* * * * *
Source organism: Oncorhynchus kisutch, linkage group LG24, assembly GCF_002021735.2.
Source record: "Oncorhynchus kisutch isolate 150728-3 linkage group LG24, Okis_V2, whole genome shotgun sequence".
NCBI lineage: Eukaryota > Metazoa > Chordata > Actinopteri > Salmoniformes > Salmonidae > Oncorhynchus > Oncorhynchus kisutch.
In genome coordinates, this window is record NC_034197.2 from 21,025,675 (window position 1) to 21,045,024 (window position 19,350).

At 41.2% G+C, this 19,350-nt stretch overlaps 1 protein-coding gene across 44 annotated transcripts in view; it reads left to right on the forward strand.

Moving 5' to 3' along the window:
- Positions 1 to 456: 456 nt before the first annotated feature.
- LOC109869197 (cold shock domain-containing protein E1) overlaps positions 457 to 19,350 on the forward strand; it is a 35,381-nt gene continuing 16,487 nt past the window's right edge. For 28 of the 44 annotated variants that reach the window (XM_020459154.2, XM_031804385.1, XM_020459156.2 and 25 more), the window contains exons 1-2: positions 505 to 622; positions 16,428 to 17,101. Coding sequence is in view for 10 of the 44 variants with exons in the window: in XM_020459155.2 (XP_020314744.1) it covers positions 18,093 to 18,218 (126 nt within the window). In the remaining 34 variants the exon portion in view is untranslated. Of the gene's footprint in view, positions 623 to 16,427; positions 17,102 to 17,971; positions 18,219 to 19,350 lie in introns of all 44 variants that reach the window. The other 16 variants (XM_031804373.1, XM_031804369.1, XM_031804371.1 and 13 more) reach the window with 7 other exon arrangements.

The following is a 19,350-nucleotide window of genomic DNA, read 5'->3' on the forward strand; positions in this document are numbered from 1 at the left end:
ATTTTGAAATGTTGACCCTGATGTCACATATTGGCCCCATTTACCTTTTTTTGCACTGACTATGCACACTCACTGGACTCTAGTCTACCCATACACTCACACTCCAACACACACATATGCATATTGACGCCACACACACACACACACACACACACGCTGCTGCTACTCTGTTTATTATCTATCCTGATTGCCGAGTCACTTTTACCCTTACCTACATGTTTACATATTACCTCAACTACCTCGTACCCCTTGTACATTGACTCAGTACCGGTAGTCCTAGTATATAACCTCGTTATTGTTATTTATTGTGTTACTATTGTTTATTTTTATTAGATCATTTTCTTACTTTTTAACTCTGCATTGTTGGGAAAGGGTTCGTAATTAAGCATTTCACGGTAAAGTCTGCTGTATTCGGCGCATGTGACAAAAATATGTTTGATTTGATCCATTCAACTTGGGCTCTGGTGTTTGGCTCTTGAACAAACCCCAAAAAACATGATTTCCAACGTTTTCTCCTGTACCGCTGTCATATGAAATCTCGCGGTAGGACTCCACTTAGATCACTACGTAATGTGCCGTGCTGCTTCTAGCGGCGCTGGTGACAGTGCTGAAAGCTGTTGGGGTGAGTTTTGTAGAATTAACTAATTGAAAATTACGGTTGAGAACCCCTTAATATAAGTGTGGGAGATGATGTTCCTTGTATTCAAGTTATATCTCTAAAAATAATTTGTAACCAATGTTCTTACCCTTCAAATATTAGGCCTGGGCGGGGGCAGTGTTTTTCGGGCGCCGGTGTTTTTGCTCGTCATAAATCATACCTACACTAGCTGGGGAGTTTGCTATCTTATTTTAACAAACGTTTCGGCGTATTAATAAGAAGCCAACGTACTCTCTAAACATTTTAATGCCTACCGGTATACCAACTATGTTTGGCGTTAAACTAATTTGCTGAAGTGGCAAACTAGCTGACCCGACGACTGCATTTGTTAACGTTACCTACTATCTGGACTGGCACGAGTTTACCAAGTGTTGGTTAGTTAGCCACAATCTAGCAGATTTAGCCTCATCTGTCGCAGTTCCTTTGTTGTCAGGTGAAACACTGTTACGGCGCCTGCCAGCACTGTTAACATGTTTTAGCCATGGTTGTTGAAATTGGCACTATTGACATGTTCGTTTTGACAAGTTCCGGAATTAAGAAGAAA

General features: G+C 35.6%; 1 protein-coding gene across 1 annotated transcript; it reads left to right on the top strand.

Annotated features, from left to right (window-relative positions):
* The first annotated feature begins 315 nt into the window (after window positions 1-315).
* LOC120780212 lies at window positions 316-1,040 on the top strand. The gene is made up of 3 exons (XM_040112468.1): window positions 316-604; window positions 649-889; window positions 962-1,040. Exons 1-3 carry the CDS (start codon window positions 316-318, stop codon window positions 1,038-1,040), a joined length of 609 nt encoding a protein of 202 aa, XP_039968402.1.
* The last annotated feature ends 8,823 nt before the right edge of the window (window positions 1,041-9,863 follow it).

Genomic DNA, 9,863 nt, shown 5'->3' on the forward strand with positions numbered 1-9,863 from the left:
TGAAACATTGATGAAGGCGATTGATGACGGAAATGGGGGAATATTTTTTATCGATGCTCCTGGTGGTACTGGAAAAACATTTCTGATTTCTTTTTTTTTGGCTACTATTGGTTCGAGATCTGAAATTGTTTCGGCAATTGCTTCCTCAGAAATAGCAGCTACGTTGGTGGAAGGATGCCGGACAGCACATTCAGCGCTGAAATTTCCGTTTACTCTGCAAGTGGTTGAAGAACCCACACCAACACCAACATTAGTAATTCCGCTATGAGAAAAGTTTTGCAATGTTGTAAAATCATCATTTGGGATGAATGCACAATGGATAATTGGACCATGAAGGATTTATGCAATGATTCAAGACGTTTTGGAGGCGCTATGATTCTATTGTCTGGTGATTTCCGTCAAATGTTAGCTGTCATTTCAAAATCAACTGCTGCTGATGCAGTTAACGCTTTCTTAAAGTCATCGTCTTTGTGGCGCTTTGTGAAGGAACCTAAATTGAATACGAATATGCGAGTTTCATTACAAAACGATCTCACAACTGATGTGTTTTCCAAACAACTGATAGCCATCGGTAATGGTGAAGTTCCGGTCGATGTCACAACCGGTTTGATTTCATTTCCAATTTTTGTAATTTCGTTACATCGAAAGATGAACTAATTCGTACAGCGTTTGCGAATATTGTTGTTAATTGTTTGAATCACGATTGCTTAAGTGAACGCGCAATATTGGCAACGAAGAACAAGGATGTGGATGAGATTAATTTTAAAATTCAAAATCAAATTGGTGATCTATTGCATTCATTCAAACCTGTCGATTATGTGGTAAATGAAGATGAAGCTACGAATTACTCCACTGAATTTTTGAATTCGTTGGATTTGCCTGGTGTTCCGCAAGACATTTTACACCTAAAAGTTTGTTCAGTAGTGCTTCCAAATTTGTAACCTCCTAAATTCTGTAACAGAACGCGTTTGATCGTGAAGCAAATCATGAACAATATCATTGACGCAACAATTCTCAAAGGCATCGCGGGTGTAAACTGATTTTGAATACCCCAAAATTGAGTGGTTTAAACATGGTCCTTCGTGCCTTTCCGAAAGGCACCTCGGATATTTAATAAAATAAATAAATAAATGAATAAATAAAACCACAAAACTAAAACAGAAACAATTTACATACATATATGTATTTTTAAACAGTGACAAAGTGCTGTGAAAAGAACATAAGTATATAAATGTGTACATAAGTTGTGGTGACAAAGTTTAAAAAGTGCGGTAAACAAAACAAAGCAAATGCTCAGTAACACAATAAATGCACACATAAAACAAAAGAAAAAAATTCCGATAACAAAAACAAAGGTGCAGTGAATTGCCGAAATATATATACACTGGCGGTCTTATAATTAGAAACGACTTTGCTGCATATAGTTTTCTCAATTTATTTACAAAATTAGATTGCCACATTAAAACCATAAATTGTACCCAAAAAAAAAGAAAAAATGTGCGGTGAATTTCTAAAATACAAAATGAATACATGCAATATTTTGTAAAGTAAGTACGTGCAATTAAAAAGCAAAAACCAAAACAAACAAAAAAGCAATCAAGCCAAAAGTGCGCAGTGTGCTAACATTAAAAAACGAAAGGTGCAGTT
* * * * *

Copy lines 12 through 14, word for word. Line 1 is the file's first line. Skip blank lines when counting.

Annotated features, from left to right (window-relative positions):
* The first annotated feature begins 315 nt into the window (after window positions 1-315).
* LOC120780212 lies at window positions 316-1,040 on the top strand. The gene is made up of 3 exons (XM_040112468.1): window positions 316-604; window positions 649-889; window positions 962-1,040. Exons 1-3 carry the CDS (start codon window positions 316-318, stop codon window positions 1,038-1,040), a joined length of 609 nt encoding a protein of 202 aa, XP_039968402.1.